Prop A is a consensus-based solution that will safeguard the city’s Retiree Health Care Trust Fund and help solve this vexing problem. Prop. A ensures that the Fund will be there to fund the city’s long-term retiree health care obligations. There are provisions that would allow the city to tap the fund in extreme situations, and only with the approval of the Mayor, Controller, the Trust Board, and two-thirds of the Board of Supervisors, a very high bar. No more jerking public employees around.
The measure has the support of politicians and groups from both sides of the (San Francisco) aisle, including the San Francisco Democratic Party, the entire Board of Supervisors and the San Francisco Labor Council. Vote yes!
PROPS B & C — 8 WASHINGTON SPECIAL USE DISTRICT
OH HELL NO!
Here it is… the only thing controversial on the ballot on Tuesday. I’m diving deep into this one.
The proposed 8 Washington Project is a 12-story condo development on the waterfront at Washington Street. Each of the 134 condos will sell for an average of $5 million dollars (!!!), and the project will exceed the city’s height limit at the site by 62 percent.
Visually, it would be more appealing than what’s there now, which is mostly just a parking lot and an ugly green fence. The project includes a small (private) park, and will contribute $11 million to the City’s affordable-housing fund and $4.8 million in transit impact payments, which the city desperately needs.
8 Washington was approved by both the Planning Commission and the Board of Supervisors after contentious hearings. The project’s opponents challenged its approval by filing a referendum (Prop C) to overturn the Supervisors’ decision to allow an exception to the area’s standard 84-foot height limit (the project’s tallest building is 136 feet).
The developer then qualified Prop B for the ballot, in order to ratify the height exception, but also to tie the Planning Department’s hands, making any future approval by the city ministerial! Yikes! Bad idea. In large development deals like this, ongoing review by the Planning Department is key to make sure the developer keeps his promises until construction is complete.
I urge you to vote NO on both measures.
A yes vote on Prop B will create a new special district for this project, approving the height limit exception and exempting the project from ongoing review by the Planning Department. A no vote on Prop B will mean the special district is not created, and the developer will be subject to ongoing review by the city (as is normal for developments like this).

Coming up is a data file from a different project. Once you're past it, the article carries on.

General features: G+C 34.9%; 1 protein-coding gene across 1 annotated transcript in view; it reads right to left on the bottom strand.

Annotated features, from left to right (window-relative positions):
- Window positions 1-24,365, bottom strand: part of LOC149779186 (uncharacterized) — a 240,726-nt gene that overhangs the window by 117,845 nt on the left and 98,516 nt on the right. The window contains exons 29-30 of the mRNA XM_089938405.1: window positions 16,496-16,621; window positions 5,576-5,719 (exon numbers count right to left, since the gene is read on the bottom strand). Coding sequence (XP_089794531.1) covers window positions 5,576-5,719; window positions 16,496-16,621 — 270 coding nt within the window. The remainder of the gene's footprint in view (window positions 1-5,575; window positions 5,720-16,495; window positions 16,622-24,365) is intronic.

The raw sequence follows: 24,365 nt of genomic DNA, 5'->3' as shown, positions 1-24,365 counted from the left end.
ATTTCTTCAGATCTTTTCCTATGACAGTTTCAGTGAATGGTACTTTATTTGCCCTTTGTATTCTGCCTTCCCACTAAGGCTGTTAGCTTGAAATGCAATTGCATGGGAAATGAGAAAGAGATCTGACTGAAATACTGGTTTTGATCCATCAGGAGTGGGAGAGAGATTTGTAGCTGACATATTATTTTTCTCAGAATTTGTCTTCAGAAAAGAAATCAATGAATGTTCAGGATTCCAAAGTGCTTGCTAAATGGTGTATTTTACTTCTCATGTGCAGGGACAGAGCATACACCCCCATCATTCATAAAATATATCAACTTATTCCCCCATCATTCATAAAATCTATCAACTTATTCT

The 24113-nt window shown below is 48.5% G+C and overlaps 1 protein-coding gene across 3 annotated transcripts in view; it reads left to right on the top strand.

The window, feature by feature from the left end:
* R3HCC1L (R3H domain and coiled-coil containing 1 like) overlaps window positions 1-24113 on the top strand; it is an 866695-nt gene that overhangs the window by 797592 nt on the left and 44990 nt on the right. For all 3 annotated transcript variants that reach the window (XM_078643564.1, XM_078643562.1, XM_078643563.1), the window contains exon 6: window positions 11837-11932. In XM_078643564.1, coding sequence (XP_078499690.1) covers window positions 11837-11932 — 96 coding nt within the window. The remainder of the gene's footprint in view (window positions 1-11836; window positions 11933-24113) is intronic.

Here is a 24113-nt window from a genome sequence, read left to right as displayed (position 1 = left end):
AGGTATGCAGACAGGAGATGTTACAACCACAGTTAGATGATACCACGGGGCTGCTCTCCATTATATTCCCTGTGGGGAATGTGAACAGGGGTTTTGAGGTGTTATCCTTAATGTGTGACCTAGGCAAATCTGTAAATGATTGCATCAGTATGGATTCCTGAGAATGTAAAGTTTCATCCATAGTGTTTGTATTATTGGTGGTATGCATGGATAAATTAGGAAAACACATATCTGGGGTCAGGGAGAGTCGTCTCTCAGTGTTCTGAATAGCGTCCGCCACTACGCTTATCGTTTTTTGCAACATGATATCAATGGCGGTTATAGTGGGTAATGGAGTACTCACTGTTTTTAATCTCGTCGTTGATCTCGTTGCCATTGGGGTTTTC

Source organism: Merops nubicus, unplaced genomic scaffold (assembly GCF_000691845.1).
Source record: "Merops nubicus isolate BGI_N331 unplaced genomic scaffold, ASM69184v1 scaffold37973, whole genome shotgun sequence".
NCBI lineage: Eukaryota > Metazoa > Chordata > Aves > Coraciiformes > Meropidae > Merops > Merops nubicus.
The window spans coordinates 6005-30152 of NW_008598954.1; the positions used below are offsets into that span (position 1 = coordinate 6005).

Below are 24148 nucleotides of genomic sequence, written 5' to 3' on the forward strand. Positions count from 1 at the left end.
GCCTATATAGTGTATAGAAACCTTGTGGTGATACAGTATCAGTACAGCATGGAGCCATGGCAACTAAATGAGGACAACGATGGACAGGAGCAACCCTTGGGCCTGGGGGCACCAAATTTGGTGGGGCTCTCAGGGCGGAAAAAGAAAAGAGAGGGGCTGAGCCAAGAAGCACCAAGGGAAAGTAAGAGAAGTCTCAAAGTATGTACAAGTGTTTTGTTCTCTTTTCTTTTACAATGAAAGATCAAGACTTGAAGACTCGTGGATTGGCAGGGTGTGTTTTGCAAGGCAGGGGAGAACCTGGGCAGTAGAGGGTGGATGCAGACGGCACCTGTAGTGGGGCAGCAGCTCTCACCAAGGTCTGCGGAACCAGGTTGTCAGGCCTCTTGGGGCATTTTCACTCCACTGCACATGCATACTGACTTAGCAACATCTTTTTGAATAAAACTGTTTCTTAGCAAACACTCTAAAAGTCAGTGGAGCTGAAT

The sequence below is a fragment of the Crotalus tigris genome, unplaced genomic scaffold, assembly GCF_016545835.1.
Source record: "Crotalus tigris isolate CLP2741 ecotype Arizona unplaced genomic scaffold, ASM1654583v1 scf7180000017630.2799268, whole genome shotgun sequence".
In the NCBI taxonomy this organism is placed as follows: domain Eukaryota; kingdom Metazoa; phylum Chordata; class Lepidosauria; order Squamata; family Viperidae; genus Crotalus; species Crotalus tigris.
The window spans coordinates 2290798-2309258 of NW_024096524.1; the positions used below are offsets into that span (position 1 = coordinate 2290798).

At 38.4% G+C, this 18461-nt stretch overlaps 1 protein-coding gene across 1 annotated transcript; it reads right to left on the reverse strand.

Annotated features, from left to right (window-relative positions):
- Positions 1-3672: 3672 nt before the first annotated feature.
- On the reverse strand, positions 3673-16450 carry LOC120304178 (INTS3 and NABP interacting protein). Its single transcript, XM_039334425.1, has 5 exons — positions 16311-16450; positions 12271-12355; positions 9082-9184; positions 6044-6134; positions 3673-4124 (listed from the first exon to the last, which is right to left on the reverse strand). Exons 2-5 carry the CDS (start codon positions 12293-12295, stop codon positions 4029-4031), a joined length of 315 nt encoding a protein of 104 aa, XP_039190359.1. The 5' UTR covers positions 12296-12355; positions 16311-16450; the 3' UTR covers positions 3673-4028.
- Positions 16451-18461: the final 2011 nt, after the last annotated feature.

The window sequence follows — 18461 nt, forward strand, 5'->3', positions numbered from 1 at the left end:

A yes vote on Prop C ratifies the decisions of the Supervisors and Planning and allows the project to go forward. A no vote on Prop C rejects the decisions of the Board of Supervisors and the Planning Commission, requiring the developer to go back to city government to get their approval (and presumably make the development more palatable, probably with a lower height limit).
I am voting no on both measures because (1) a project that only builds condos for rich people doesn’t justify increasing the height limit on the waterfront; and (2) ballot box regulation of complex development deals is usually a bad idea. The city planning process allows for a project to be scrutinized in detail by planning professionals and the community, which is good because developments like this will be around for decades (centuries?). Collaboration, iteration, vetting and fine-tuning are essential to making sure that major developments are done right. Especially when the development in question is on the waterfront, perhaps our city’s most precious resource.
The developer will have you believe that the project is about open space, claiming they are building a new park as a part of the development. But apparently this new “park” will only be open to the dues-paying members of the private club associated with the project.
A large coalition has come together to oppose Propositions B and C including the SF Democratic Party, Sierra Club, Coalition for SF Neighborhoods, Affordable Housing Alliance, Tenants Union, Harvey Milk LGBT Democratic Club, Board of Supervisors President David Chiu, and hundreds of city leaders and civic groups. The Bay Gardian and the Examiner also endorsed the no position.
The propositions are supported by Mayor Ed Lee, former Mayor Gavin Newsom, the more conservative members of the Board of Supervisors and the San Francisco Chronicle.
I urge you to vote no on both. Let’s reject ballot box planning and be very careful with how we develop our beautiful waterfront.
PROP. D — PRESCRIPTION DRUG PURCHASING
Prescription drugs are expensive, getting more so every year. If you’re diagnosed with HIV, your medication will cost you between $2000 and $5000 per month! Unless you live in Canada, where you’ll pay half that because the government has placed limits on what the drug companies can charge. Crazy, right?
Prop. D doesn’t solve the pricing problem directly – it’s a non-binding “policy statement” that instructs our elected representatives to start to negotiate for better pharmaceutical prices. I usually smirk in the direction of non-binding policy statements, because they are unenforceable and often a waste of the voters’ time.
But it’s hard to argue with Prop D. It has started an important conversation around drug pricing, and if San Francisco stands up to Big Pharma, maybe the rest of the country will follow. It’s not single payer health care, but it’s a start. Vote YES on D.